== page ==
Review: Another Northern Man

Hope Theatre
4 star rating
Paul Kelly's stimulating and thoughtful play leaves us guessing and uncertain, but there's more than enough dramatic and emotional meat to make for an engrossing hour's theatre.
Another Northern Man at Hope Theatre

Image: Hope Theatre

Show details

Show information

Theatre Hope Theatre

Closed here Monday 18 September 2017

Cast and creatives


Andrew Murton - Noel

Justin Stahley - Phillip


Susan Raasay
Paul Kelly


A white-knuckle ride of purpose and pride.

"Go and rebuild your life, your family, your career.

Maybe have a shave.

How about that?

However, if you continue with this vitriol towards me, I will dismantle you."

Grief-stricken Noel turns to therapist Phillip for answers after the death of his hero.

When their relationship falters, suspicions grow and the truth becomes lost to obsession.


Written by Paul Kelly and straight from a breathtaking premiere at the INK Festival 2017, Another Northern Man is a white knuckle ride of purpose and pride.

Another Northern Man is the INK Festival's 3rd London transfer.

INK Festival nurtures and champions new short scripts by emerging and established writers, with an East Anglian connection.

ActDrop reviews

Peter Brown

Performance date: Monday 11 September 2017
Review star rating image

On Sundays and Mondays, The Hope Theatre reserves space in its schedule for work that might not be quite ready for a longer run.

That might be for one (or more) of a number of reasons - for example to try out some new work with an audience, or to give new companies their first foothold in the theatre world in an economical way.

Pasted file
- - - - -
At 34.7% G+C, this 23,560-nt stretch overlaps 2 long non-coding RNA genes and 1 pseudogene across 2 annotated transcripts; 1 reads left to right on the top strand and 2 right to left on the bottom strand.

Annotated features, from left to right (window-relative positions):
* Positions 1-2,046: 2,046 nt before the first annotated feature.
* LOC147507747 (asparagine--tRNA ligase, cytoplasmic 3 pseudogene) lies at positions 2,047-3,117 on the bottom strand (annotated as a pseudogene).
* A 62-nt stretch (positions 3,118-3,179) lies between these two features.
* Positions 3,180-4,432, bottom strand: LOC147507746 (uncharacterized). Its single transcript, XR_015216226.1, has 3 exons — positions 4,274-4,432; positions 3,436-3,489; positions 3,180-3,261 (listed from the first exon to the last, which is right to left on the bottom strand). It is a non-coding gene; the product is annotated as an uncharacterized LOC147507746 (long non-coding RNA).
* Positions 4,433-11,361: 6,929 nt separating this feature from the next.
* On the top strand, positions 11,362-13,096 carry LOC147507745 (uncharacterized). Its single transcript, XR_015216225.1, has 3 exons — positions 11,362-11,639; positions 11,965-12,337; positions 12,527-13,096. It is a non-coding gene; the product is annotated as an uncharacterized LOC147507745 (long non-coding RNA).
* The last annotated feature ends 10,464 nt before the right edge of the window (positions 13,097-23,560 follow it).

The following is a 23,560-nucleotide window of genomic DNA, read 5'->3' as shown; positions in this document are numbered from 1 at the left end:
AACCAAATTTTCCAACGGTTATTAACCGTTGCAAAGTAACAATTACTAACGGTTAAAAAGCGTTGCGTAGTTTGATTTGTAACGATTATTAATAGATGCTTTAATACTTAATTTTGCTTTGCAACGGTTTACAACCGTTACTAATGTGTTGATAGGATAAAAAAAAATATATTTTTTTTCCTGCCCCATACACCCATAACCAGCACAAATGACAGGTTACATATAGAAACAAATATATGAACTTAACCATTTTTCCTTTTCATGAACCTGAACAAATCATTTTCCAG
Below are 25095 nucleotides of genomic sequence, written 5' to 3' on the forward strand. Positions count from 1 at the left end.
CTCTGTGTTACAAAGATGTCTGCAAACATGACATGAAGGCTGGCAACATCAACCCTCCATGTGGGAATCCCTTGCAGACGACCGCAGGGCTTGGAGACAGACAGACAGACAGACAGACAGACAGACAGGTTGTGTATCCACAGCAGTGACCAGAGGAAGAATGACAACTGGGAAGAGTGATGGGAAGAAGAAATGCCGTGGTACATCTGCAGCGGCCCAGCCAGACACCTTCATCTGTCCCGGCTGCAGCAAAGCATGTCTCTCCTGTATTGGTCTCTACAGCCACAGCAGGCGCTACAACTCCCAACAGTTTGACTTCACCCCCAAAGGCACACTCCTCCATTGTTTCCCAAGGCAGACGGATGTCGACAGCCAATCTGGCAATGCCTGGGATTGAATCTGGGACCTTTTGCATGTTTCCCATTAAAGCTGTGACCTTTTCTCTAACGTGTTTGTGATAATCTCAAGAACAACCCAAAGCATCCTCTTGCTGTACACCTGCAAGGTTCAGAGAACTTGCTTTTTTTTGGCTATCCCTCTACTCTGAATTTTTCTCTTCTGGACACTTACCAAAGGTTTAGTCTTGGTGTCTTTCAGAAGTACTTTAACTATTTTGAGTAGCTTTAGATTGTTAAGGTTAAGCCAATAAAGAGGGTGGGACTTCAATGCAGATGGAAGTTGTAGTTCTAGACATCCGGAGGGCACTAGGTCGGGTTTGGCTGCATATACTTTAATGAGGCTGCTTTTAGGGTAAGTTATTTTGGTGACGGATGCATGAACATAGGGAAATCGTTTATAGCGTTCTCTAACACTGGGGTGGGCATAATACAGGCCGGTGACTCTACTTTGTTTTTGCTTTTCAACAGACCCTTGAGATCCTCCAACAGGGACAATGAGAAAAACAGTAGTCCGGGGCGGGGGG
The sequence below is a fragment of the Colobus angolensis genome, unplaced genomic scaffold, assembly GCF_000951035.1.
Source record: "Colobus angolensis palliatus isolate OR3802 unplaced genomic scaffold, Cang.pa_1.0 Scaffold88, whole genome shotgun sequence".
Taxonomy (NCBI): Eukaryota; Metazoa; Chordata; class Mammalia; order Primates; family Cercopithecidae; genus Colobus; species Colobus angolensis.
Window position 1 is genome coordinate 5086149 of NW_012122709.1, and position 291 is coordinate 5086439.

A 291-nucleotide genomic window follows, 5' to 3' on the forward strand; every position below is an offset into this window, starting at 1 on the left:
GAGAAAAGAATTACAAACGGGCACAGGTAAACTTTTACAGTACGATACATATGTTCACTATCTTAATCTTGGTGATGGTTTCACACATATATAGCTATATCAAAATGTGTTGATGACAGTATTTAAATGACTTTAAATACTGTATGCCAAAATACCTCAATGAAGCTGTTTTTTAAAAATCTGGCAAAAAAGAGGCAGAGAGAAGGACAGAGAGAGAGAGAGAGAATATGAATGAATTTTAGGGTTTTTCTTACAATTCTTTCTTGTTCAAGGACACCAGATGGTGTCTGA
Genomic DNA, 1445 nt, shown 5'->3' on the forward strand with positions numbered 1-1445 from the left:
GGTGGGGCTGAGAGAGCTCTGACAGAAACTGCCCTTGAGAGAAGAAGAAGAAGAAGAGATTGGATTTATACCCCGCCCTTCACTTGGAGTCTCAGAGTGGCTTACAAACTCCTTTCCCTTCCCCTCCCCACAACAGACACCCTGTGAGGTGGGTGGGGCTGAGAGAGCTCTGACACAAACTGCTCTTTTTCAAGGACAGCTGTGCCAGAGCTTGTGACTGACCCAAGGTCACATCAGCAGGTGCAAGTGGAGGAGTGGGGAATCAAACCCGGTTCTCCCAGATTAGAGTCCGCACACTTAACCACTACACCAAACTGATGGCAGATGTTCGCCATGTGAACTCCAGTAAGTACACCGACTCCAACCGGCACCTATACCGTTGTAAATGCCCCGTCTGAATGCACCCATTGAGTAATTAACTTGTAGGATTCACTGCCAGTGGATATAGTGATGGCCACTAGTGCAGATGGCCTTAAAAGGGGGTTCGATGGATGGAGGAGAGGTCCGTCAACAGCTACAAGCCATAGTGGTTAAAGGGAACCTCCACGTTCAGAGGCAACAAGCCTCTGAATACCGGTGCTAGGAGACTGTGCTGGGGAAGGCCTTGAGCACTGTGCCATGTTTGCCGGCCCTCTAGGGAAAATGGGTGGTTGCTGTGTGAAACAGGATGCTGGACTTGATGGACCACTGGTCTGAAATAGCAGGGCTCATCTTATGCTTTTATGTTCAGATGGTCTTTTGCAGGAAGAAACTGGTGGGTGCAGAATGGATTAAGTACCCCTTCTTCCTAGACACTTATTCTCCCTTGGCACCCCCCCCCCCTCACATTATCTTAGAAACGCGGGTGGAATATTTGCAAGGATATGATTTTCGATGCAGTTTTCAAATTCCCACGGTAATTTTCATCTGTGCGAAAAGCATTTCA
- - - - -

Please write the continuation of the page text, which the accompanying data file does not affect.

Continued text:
But don't think for a moment that the quality of these productions is any less polished, professional or interesting than the main, longer runs at The Hope.

This particular play amply illustrates the kind of work on offer in these slots - and it's a little cracker.

The plot starts off with a scene most of us will recognise, even if we've never experienced it personally - a private consultation between a therapist and his client.

But an early u-turn in the relationship between the two men involved means it's not easy to describe how events develop without giving away the surprises which are in store, both early on in the action and at the very end.

Andrew Murton's Noel is a blunt, brooding northerner who is seeking to come to terms with the death of his father - his 'hero' - helped by therapist Phillip (Justin Stahley).

As we join the consultation almost at the start of their 'professional' journey together, things are obviously not going quite according to plan with Noel reluctant to open-up and seemingly hostile towards his therapist.

So much so that, before long, Phillip declares that he can't help Noel and asks him to leave.

But Noel, the more physically stronger of the two men, is going nowhere and takes matters forcibly into his own hands as he seeks to examine Phillip's role in his father's medical treatment during his former work as a nurse practitioner on a hospital psychiatric ward.

Thus, the balance of power between these two very different, well-defined and well-distinguished characters shifts considerably, and it shifts back again later as Phillip recovers his composure and starts to question how Noel reacted to his father's illness and time in hospital.

Two admirable and highly watchable performances, married with tight direction from Susan Raasay, keep this play bubbling with realistic and intriguing dramatic twists and turns throughout.

It actually turns out to be a much more complex piece than it initially appears.

Though Noel wants to make Phillip a scapegoat, we learn how procedures load bureaucracy onto professionals caring for patients in hospitals, and also how the lack of funds impact on that care.

But this is also a play about apportioning and accepting blame, and responsibility.

Like many other situations where human interactions are involved, there are opposing views and attitudes on display here which force us to, at least consider, taking sides.

Furthermore, in Noel we find a man who, at least in Phillip's assessment, is living in the past, being unable or emotionally unwilling to change with the times, leaving us to ponder on modern day masculinity.

Paul Kelly's stimulating and thoughtful play leaves us guessing and uncertain, but there's more than enough dramatic and emotional meat to make for an engrossing hour's theatre.

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